Friday, 23 January 2015

First steps to building a simple genealogy log tool

It has been too hot the past few days to do any actual coding (my home office is not air conditioned 8^( ) so I have been some thought into just what part of my genealogical toolset to tackle first. The easy decision was to re-visit my genealogy log tool.

A genealogy log tool is a relatively simple affair - simply a database tracking research efforts. Nothing particularly fancy, but I need to make sure I am recording enough relevant information about research sessions and I need to make sure the database is searchable so I can readily find results from previous sessions. I have a simple tool already that is little more than a spreadsheet, but I know I can do better.

Having decided on a research log, the next big decision is what platform do I target? I could make it a tablet app - a log would seem to be ideally suited to tablet devices, as they are easy to carry around to libraries and archives, so that is one option. Another option is to do a web-based app which would be accessible on any device anywhere you have internet connectivity.

If I choose the tablet route, I can do an iPad app relatively quickly, but if I want to also target Android that will require a little more effort. I don't have a great deal of experience with Android, so this might be a nice little project to brush up on my skills and through a couple of recent courses I have a few incentives to write Android apps - a programming contest I could enter and a free gift card offer from Amazon. That could be fun, but would mean I'd be writing two genealogy log apps - one for iOS and one for Android. Do I really want to double my workload?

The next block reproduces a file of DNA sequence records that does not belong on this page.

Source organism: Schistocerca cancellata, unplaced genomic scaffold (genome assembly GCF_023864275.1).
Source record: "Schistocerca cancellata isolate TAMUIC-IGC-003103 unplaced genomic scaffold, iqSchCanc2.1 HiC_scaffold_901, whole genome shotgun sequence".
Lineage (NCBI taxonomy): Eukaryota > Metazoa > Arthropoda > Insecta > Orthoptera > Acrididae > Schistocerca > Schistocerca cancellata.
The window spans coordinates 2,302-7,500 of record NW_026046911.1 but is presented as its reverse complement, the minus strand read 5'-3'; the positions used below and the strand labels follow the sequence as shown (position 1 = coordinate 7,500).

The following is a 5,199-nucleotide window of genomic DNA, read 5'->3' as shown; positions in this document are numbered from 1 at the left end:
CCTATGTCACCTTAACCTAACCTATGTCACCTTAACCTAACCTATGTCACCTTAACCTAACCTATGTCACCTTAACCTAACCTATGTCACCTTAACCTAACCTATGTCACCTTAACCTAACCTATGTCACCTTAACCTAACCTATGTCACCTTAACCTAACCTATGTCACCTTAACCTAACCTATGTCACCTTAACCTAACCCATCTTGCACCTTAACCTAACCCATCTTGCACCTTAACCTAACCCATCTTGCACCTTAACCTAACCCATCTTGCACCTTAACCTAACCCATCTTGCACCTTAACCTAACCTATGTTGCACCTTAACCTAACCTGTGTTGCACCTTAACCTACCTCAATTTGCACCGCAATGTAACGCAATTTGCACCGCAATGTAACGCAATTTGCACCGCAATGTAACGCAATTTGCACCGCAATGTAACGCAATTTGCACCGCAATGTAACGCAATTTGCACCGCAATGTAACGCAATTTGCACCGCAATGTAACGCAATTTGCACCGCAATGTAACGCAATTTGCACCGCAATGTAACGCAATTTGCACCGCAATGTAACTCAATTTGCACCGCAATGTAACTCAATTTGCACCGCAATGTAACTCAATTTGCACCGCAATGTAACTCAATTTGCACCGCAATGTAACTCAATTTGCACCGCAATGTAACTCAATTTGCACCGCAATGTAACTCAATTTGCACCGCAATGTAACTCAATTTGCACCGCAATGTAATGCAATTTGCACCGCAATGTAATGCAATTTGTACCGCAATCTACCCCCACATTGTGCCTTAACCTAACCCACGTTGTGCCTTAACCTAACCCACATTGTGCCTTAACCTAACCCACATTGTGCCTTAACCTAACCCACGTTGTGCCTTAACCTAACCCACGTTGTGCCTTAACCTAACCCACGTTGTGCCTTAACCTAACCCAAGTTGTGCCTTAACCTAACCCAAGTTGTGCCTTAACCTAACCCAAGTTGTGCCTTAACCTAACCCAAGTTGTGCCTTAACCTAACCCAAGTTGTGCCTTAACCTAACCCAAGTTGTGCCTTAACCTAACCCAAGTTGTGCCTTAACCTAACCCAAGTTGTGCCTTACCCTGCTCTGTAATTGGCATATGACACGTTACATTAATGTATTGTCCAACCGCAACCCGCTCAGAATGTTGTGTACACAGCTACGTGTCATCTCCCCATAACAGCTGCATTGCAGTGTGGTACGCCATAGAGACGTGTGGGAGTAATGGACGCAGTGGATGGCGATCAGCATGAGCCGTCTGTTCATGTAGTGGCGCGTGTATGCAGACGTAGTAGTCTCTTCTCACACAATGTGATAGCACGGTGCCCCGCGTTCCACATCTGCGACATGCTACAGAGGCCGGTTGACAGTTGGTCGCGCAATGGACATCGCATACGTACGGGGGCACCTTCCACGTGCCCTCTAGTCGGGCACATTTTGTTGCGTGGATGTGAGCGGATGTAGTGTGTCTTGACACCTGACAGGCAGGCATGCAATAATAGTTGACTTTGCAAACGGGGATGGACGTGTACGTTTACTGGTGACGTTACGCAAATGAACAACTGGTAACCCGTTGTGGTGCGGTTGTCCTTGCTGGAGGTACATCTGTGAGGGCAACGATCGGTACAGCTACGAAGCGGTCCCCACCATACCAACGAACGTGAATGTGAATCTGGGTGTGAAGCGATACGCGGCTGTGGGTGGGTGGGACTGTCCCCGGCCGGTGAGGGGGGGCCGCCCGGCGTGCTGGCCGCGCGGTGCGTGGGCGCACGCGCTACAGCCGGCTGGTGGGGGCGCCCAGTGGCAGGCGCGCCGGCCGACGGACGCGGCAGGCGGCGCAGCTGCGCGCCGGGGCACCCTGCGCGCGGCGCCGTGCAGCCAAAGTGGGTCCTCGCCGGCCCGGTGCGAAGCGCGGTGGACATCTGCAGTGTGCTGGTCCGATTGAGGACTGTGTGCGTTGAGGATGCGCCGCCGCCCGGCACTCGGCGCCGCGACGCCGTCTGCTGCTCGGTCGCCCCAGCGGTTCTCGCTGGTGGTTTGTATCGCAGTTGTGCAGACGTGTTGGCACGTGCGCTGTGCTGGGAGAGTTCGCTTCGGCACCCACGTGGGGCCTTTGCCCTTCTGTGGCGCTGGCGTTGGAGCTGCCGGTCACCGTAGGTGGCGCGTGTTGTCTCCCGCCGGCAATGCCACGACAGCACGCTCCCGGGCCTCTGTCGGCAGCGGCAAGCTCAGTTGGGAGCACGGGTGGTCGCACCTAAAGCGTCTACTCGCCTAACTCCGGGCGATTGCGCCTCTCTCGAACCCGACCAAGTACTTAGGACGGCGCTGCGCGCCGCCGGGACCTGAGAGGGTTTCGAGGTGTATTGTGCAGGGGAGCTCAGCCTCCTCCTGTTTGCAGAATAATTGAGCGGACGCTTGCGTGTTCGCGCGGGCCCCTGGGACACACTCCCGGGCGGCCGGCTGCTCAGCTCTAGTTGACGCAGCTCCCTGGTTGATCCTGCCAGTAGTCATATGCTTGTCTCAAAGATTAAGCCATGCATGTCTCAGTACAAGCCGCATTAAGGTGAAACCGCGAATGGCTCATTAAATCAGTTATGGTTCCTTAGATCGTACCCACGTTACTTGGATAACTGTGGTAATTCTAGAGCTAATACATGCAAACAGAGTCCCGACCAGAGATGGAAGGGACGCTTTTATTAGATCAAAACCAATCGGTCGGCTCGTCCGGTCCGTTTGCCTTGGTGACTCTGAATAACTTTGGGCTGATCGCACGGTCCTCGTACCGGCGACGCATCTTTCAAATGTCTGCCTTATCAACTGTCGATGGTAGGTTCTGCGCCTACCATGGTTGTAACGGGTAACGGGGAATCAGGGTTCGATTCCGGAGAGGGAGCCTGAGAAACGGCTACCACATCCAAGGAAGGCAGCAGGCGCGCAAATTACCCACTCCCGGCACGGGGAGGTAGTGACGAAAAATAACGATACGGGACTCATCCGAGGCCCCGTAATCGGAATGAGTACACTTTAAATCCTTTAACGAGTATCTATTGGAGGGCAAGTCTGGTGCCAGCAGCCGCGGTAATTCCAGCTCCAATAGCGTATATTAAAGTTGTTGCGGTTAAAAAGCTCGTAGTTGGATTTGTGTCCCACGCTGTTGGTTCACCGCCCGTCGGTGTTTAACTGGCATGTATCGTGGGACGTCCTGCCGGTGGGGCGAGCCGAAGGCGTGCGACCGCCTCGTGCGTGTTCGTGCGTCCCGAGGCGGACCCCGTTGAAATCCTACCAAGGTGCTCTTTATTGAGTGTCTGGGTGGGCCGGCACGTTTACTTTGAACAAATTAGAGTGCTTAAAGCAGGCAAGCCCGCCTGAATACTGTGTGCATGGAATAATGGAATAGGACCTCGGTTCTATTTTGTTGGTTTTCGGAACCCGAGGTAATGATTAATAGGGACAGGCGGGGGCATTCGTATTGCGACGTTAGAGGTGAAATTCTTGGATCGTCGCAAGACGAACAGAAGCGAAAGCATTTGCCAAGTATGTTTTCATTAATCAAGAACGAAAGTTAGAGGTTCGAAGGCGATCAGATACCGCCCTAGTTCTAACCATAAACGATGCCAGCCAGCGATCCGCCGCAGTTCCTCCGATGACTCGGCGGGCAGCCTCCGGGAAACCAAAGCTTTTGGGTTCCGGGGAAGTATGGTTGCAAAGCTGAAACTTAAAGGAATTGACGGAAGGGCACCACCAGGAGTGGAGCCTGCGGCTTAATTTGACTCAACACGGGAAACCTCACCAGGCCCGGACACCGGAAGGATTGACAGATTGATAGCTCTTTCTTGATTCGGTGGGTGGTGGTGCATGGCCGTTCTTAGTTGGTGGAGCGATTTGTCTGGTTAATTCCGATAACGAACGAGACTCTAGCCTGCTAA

The web-app route then seems to be the way to go - I'd only have one codebase and the app would work on any device, including iOS, Android and desktops. This would be an ideal opportunity to dust off my Ruby on Rails training at last.

Now that I have decided on a platform (Ruby on Rails) I just need to brush up my knowledge and look into some user authentication/authorisation tools to allow multiple users. So I have been spending the past two days reading up on Ruby Gems and getting totally overwhelmed with all the options available. I think my decision will be between Devise and sorcery. Both gems can work with OAuth so I can let users log in with Facebook or Twitter accounts, although that would mean I'd have to get a Facebook account so I can get an API token to use OAuth.

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